• Card shower requested for Kreutziger's 50th

    Ralph and Phyllis (Stenzel) Kreutziger will celebrate their 50th wedding anniversary April 15. They were married in 1967 at Eastmoor United Methodist Church in Marion.

  • Hillsboro Young Professionals meeting April 22

    Hillsboro Young Professionals will play outdoor activities at their next meeting at 1 p.m. April 22 at Marion County Lake Hall. A picnic menu is being planned. Cost for the meal will be $5 for ages 11 and older, while 10 and under are free.

  • Senior menu


    Weibes return from Africa trip

    Dieners dine with Pankratz


  • Area ranch wife is advocate for abused children

    In her role as a child advocate, Lisa Donahue of rural Lincolnville hears firsthand the stories of children who have been abused either physically, sexually, emotionally, or in neglect. “I’ve spent most of my adult life in service-oriented jobs,” Donahue said. “I think sometimes my job affects me when I don’t realize it, like when something emotional happens on a personal level, and I feel the tears starting.”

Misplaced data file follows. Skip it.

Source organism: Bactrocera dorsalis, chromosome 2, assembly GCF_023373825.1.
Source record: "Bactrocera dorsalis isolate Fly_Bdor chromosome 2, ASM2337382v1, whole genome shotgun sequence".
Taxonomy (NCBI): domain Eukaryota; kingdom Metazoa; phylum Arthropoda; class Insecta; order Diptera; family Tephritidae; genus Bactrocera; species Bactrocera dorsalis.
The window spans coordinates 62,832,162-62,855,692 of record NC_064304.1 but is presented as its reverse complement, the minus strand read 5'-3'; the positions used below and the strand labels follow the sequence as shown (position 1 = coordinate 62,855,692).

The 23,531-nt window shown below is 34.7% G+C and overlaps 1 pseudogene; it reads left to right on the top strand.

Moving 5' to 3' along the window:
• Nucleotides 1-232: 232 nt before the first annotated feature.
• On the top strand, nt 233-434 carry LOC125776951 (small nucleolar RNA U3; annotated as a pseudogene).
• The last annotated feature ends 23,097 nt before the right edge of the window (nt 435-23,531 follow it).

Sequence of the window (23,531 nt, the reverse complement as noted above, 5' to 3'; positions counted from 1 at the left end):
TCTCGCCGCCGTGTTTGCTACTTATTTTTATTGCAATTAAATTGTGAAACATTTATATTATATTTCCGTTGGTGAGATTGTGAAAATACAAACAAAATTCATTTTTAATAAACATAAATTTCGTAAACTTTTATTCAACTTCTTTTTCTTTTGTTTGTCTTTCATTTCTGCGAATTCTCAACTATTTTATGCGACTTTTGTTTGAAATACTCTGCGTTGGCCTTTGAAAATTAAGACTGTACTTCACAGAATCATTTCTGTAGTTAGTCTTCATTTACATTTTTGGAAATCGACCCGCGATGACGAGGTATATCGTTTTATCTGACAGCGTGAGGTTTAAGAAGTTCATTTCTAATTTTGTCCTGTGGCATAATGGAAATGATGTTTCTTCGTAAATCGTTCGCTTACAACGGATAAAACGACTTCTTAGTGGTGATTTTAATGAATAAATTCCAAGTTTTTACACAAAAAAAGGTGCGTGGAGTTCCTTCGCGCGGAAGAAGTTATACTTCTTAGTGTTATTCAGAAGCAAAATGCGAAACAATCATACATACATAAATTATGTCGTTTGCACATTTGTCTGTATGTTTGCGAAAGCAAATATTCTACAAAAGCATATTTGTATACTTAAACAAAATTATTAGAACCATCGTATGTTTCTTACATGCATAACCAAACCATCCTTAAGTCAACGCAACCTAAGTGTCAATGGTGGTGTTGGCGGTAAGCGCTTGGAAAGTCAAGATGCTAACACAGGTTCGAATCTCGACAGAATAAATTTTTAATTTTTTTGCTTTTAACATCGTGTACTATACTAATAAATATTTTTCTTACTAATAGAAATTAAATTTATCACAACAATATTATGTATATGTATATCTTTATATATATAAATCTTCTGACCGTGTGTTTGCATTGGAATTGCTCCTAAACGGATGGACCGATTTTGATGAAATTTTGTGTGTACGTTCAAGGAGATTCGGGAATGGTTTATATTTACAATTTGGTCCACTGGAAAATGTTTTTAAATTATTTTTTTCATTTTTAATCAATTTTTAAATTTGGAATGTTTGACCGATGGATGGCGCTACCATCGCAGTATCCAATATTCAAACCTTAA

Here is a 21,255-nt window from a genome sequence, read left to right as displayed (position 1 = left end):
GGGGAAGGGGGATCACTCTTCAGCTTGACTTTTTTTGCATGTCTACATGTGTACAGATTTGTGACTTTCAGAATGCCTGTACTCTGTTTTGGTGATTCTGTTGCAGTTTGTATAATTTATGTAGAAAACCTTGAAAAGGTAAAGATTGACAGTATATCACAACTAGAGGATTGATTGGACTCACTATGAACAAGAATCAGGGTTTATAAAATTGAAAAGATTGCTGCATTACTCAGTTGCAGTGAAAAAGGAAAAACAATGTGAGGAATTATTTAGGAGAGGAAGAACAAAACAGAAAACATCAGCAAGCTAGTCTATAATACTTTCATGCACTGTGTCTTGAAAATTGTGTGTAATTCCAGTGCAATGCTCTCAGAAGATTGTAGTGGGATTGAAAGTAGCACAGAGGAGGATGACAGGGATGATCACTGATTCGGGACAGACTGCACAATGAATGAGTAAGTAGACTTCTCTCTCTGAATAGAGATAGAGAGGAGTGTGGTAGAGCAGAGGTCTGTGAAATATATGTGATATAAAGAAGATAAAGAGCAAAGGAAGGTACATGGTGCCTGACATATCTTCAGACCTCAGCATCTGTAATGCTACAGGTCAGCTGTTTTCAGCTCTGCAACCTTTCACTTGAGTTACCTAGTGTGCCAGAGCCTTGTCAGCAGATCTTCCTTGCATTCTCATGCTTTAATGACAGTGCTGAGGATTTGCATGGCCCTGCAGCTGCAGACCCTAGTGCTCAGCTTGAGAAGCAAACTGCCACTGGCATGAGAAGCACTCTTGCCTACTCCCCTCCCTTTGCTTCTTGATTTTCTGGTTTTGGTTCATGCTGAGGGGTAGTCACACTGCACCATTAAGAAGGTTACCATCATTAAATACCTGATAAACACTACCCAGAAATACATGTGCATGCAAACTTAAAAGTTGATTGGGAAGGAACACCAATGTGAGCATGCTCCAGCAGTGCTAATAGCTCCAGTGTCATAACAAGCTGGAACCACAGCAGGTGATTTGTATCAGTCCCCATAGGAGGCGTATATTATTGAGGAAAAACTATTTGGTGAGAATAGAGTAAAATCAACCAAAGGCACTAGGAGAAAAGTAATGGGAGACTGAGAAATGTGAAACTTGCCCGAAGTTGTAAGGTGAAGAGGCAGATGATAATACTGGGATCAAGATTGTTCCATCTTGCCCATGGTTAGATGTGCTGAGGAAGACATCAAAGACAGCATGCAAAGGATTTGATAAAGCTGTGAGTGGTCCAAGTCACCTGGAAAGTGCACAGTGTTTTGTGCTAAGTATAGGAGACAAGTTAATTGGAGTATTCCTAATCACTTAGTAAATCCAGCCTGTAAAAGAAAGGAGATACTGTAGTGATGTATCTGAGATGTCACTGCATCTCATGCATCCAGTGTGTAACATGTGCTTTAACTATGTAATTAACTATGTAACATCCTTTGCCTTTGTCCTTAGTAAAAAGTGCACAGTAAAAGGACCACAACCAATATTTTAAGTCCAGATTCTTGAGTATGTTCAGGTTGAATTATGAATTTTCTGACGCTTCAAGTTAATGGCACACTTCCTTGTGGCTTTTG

• Students perform at regional music festival

    Hillsboro High School choir and band students performed in the KSHSAA regional music festival Saturday in McPherson. Ensembles earning a I rating were Hillsboro mixed voice ensemble, Spirit-n-Celebration, SNC men, SNC women, and a saxophone quartet (Sarah Diener, Ellian Weisbeck, Addie Berens, and Grace Major.)

  • Tabor to offer free swim lessons

  • Area school menus


  • Calendar of events

  • Marion library 'Beauty and the Beast' party April 17

    Children ages 5-8 are invited to “be our guest” at Marion City Library’s “Beauty and the Beast” themed party, which will be from 2 to 3 p.m. April 17 at the library. The event will include reading the story, crafts, activities, and refreshments.

  • Four blood drives in April

    County residents will have four opportunities during April to donate blood to the American Red Cross. The first will be 9 a.m. to 2 p.m. April 12 at Centre schools. The next will be 1 to 6 p.m. April 17 at Trinity Mennonite Brethren Church in Hillsboro.A third drive will be from 2 to 6 p.m. at Goessel Mennonite Church, while the fourth will be 10:30 a.m. to 3:30 p.m. April 28 at Tabor College.